soliciting participants for Wikipedia studies

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soliciting participants for Wikipedia studies

Phoebe Ayers-2
Hello all,

This is sort of related to the previous thread on consent, and is
something that's been on my mind for a while.

As someone who is reasonably visible in the wiki research community
and Wikipedia, I get asked fairly often to either a) help recruit
participants for studies of Wikipedia, or b) participate myself in
such studies.

The common theme of such requests is often:
* The researcher wants to find people who are invested in Wikipedia,
for qualitative studies of contributors
* The researcher does not know how to go about doing this
* What "invested" means is often poorly defined, since the researcher
is often trying to figure out what participation looks like more
generally
* The researcher has done the standard things (posted on the mailing
list, on the village pump) and hasn't gotten any results; or has
semi-randomly posted on people's talk pages, potentially getting a
warning about spamming in the process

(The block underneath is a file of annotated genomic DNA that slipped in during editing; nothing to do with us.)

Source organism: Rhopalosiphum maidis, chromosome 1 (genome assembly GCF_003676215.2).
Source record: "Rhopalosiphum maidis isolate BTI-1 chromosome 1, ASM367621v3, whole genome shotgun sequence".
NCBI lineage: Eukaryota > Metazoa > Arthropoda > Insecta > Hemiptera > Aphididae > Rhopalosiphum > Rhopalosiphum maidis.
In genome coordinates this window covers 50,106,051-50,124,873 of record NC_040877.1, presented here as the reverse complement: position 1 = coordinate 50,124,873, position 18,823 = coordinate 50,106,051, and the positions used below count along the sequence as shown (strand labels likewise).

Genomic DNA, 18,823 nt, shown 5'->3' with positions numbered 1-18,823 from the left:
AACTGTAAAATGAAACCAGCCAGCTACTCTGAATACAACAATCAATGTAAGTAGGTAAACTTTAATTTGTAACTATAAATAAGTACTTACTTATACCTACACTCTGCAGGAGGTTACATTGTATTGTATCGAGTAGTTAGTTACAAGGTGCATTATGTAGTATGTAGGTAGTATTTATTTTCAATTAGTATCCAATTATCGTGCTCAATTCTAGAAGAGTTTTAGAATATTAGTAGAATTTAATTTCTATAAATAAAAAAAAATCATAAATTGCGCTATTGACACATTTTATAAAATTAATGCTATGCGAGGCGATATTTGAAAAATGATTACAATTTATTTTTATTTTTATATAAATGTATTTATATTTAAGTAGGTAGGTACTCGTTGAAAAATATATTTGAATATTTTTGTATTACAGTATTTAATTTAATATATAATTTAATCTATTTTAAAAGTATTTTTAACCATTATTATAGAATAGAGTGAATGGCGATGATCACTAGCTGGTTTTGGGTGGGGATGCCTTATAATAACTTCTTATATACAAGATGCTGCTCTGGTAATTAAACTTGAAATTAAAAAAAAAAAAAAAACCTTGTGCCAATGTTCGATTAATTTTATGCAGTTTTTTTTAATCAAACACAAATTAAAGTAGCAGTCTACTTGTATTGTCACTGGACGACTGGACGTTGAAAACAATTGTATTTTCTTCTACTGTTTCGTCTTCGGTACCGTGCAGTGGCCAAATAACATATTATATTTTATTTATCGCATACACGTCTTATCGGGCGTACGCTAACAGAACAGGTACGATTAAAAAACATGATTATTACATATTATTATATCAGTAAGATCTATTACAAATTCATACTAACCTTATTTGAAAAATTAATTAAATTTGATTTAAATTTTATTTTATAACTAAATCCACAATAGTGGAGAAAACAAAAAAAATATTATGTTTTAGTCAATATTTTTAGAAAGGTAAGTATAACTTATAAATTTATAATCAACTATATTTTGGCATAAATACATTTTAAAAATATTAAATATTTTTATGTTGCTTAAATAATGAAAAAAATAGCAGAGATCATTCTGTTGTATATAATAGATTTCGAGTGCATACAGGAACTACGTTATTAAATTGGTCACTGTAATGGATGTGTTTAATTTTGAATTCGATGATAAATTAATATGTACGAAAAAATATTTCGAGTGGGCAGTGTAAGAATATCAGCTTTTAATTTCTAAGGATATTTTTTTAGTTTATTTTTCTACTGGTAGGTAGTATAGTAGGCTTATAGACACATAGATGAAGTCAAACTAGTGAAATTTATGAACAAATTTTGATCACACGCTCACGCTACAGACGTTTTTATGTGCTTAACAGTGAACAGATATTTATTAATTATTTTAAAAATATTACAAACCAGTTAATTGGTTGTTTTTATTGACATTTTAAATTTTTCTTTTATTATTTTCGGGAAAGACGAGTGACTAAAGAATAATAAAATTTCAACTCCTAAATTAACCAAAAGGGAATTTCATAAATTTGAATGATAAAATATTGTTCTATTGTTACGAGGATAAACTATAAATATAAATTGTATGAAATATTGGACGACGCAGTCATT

As a result:
* many of the same people (i.e. very visible contributors) keep
getting asked to participate in different studies; or
* the researcher is left with a self-selected group of people from the
mailing lists or other places, which may in no way represent 'the
community' (my hypothesis is that we have many small communities,
working under the greater umbrella of Wikipedia); and who may be
people who are particularly outspoken or disgruntled; or
* the researcher does not get enough participants to do a good study

So:
* Is there a good solution for these problems?
* Can we come up with "best practices" or advice for people who are
trying to recruit Wikipedians for studies?
* What about some sort of infrastructure or wikiproject to support
these requests? Every time I get one of these emails I would really
like to pass it on to a group of people to deal with, but I am not
sure who, and this mailing list seems too small and focused to support
such requests.

best,
Phoebe

p.s. I think "any wiki with a large base of contributors" could be
substituted for "Wikipedia" here -- this is probably a problem with
studying any large community-run site. But most of my requests have
come from people specifically interested in Wikipedia.

- phoebe s. ayers | [hidden email]

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Re: soliciting participants for Wikipedia studies

Piotr Konieczny-2
phoebe ayers wrote:

> * The researcher has done the standard things (posted on the mailing
> list, on the village pump) and hasn't gotten any results; or has
> semi-randomly posted on people's talk pages, potentially getting a
> warning about spamming in the process
>
> As a result:
> * many of the same people (i.e. very visible contributors) keep